This document is for a development version of Ceph.

Health Reports

How to Get Reports

In general, there are two channels to retrieve the health reports:

ceph (CLI)

which sends health mon command for retrieving the health status of the cluster

mgr module

which calls mgr.get('health') for the same report in the form of a JSON encoded string

The following diagrams outline the involved parties and how the interact when the clients query for the reports:

Where are the Reports Generated

Aggregator of Aggregators

Health reports are aggregated from multiple Paxos services:

  • AuthMonitor

  • HealthMonitor

  • MDSMonitor

  • MgrMonitor

  • MgrStatMonitor

  • MonmapMonitor

  • OSDMonitor

When persisting the pending changes in their own domain, each of them identifies the health related issues and store them into the monstore with the prefix of health using the same transaction. For instance, OSDMonitor checks a pending new osdmap for possible issues, like down OSDs and missing scrub flag in a pool, and then stores the encoded form of the health reports along with the new osdmap. These reports are later loaded and decoded, so they can be collected on demand. When it comes to MDSMonitor, it persists the health metrics in the beacon sent by the MDS daemons, and prepares health reports when storing the pending changes.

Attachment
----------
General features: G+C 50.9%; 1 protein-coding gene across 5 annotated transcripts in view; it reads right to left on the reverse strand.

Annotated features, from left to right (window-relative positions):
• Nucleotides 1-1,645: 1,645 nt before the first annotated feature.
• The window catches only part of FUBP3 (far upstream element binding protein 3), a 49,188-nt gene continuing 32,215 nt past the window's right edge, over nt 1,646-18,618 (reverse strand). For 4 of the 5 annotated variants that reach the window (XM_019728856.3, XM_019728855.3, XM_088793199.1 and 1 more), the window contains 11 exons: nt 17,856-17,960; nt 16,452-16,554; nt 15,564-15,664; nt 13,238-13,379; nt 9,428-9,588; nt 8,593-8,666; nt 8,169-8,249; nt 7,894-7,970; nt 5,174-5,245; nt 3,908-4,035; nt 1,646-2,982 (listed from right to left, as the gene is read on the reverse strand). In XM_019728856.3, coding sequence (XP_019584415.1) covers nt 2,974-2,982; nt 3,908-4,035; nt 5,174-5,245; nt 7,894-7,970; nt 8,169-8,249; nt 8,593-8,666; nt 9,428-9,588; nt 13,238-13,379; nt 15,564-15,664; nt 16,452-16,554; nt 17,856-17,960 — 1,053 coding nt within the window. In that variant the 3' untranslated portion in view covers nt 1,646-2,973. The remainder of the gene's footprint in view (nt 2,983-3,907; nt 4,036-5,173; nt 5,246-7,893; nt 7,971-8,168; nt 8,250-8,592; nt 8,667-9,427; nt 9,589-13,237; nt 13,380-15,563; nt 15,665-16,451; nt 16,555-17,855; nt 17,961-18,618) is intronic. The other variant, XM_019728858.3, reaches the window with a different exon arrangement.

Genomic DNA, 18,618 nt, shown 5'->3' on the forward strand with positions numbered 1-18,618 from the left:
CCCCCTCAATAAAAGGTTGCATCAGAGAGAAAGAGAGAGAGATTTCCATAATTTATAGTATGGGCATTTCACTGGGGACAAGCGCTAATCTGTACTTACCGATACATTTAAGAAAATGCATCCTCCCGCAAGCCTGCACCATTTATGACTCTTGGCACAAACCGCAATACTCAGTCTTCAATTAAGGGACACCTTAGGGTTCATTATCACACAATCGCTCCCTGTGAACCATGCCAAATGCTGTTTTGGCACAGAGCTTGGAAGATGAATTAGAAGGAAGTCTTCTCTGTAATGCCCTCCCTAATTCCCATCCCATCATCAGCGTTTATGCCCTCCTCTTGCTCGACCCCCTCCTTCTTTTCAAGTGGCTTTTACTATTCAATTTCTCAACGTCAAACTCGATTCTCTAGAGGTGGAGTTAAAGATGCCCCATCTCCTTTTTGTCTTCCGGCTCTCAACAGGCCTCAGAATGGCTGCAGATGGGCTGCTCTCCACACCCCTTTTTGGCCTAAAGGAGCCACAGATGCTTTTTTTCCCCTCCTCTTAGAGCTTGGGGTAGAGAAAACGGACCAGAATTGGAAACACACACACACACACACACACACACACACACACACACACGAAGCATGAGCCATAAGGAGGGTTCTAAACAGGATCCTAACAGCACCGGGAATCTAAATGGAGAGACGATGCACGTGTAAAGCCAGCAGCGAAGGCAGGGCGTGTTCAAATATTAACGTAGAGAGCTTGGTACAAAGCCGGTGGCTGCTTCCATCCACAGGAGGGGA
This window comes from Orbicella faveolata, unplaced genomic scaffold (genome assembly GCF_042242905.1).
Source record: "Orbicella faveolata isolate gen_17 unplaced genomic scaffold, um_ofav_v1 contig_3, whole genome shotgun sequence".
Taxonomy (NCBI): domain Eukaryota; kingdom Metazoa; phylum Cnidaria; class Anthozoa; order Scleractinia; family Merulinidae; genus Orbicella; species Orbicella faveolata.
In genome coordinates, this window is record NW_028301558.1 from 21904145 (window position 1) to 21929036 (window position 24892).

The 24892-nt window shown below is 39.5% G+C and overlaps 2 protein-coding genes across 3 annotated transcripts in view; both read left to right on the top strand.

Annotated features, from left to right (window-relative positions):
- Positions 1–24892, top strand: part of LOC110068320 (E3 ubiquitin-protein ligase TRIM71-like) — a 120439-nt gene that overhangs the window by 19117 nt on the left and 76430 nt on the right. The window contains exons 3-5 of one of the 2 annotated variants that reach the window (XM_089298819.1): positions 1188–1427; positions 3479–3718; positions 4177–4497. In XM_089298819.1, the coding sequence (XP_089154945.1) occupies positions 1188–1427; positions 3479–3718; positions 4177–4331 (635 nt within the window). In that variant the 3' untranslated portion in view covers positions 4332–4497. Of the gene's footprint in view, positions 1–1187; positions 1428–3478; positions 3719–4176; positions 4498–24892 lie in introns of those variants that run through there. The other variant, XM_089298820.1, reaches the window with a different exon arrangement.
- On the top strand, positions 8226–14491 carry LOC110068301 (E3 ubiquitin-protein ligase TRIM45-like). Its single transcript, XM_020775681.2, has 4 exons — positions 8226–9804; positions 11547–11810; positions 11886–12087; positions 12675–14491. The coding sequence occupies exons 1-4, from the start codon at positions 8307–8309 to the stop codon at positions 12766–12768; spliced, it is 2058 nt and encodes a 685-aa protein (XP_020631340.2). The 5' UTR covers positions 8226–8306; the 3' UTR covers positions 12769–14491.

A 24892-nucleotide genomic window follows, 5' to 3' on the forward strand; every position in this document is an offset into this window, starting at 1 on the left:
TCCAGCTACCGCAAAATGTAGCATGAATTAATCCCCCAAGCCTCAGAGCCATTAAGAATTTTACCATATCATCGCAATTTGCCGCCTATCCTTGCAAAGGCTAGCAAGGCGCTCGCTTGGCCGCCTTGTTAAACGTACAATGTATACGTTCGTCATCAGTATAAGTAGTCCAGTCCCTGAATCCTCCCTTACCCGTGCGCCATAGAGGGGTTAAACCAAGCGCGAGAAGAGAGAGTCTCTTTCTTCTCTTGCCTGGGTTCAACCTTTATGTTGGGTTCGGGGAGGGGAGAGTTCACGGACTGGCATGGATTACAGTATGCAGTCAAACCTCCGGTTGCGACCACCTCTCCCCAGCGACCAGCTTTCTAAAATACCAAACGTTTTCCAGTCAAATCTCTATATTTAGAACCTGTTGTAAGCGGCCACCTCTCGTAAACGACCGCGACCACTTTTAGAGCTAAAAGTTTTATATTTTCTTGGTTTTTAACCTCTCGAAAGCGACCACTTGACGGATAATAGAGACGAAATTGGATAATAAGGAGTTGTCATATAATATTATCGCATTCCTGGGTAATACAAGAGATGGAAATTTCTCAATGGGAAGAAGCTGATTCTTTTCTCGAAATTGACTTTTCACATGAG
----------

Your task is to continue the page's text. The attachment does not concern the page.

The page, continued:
So, if we want to add a new warning related to cephfs, probably the best place to start is MDSMonitor::encode_pending(), where health reports are collected from the latest FSMap and the health metrics reported by MDS daemons.

But it’s noteworthy that MgrStatMonitor does not prepare the reports by itself, it just stores whatever the health reports received from mgr!

ceph-mgr -- A Delegate Aggregator

In Ceph, mgr is created to share the burden of monitor, which is used to establish the consensus of information which is critical to keep the cluster function. Apparently, osdmap, mdsmap and monmap fall into this category. But what about the aggregated statistics of the cluster? They are crucial for the administrator to understand the status of the cluster, but they might not be that important to keep the cluster running. To address this scalability issue, we offloaded the work of collecting and aggregating the metrics to mgr.

Now, mgr is responsible for receiving and processing the MPGStats messages from OSDs. And we also developed a protocol allowing a daemon to periodically report its metrics and status to mgr using MMgrReport. On the mgr side, it periodically sends an aggregated report to the MgrStatMonitor service on mon. As explained earlier, this service just persists the health reports in the aggregated report to the monstore.

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